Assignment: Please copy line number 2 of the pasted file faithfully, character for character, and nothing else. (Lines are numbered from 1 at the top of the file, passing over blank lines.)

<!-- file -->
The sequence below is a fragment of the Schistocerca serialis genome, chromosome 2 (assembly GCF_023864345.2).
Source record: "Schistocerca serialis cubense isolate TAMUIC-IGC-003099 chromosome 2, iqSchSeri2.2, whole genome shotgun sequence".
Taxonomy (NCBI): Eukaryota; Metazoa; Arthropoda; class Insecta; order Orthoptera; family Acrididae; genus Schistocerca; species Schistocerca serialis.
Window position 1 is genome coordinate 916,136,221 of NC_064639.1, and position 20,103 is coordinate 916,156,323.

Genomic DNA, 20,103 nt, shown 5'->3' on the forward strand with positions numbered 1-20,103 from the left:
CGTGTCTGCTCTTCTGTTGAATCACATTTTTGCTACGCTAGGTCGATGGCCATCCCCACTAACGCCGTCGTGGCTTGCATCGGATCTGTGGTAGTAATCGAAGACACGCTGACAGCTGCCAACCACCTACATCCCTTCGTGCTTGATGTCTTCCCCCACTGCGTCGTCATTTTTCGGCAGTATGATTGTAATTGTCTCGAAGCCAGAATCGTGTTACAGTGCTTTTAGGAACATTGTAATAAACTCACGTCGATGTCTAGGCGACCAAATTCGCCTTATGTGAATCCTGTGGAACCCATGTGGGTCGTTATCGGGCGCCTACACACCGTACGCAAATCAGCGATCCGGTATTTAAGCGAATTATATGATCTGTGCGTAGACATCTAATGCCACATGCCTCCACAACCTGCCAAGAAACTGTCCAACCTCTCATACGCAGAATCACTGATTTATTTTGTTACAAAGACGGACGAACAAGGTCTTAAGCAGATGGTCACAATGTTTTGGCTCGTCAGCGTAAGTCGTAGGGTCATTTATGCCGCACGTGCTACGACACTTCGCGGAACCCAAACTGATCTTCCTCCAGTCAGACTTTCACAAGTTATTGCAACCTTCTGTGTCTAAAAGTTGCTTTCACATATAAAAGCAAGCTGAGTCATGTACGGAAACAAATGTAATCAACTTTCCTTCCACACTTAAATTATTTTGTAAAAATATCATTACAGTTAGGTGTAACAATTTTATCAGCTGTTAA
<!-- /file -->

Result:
Source record: "Schistocerca serialis cubense isolate TAMUIC-IGC-003099 chromosome 2, iqSchSeri2.2, whole genome shotgun sequence".